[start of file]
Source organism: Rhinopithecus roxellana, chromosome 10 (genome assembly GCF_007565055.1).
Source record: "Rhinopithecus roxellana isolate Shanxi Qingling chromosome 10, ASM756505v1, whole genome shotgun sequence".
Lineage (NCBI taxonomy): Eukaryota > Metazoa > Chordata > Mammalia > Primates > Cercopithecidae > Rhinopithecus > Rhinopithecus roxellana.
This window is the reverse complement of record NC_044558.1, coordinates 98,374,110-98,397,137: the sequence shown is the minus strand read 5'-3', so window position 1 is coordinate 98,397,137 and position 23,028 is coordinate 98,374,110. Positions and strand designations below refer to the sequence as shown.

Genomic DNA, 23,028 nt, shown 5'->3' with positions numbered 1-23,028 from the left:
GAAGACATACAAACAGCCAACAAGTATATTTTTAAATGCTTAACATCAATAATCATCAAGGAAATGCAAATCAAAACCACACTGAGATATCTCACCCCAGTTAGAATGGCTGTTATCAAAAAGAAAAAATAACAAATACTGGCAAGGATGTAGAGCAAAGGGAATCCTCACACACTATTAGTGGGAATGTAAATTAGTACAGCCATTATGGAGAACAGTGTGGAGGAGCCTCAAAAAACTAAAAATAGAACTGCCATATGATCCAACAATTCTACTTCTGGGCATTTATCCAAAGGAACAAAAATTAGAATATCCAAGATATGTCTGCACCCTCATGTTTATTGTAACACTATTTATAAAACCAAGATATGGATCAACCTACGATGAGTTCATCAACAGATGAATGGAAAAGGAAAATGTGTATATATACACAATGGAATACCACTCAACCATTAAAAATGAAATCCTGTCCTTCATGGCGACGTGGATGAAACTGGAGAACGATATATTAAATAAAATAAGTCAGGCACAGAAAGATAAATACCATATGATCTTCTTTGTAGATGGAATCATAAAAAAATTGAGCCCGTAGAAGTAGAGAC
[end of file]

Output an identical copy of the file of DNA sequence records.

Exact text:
Source organism: Rhinopithecus roxellana, chromosome 10 (genome assembly GCF_007565055.1).
Source record: "Rhinopithecus roxellana isolate Shanxi Qingling chromosome 10, ASM756505v1, whole genome shotgun sequence".
Lineage (NCBI taxonomy): Eukaryota > Metazoa > Chordata > Mammalia > Primates > Cercopithecidae > Rhinopithecus > Rhinopithecus roxellana.
This window is the reverse complement of record NC_044558.1, coordinates 98,374,110-98,397,137: the sequence shown is the minus strand read 5'-3', so window position 1 is coordinate 98,397,137 and position 23,028 is coordinate 98,374,110. Positions and strand designations below refer to the sequence as shown.

Genomic DNA, 23,028 nt, shown 5'->3' with positions numbered 1-23,028 from the left:
GAAGACATACAAACAGCCAACAAGTATATTTTTAAATGCTTAACATCAATAATCATCAAGGAAATGCAAATCAAAACCACACTGAGATATCTCACCCCAGTTAGAATGGCTGTTATCAAAAAGAAAAAATAACAAATACTGGCAAGGATGTAGAGCAAAGGGAATCCTCACACACTATTAGTGGGAATGTAAATTAGTACAGCCATTATGGAGAACAGTGTGGAGGAGCCTCAAAAAACTAAAAATAGAACTGCCATATGATCCAACAATTCTACTTCTGGGCATTTATCCAAAGGAACAAAAATTAGAATATCCAAGATATGTCTGCACCCTCATGTTTATTGTAACACTATTTATAAAACCAAGATATGGATCAACCTACGATGAGTTCATCAACAGATGAATGGAAAAGGAAAATGTGTATATATACACAATGGAATACCACTCAACCATTAAAAATGAAATCCTGTCCTTCATGGCGACGTGGATGAAACTGGAGAACGATATATTAAATAAAATAAGTCAGGCACAGAAAGATAAATACCATATGATCTTCTTTGTAGATGGAATCATAAAAAAATTGAGCCCGTAGAAGTAGAGAC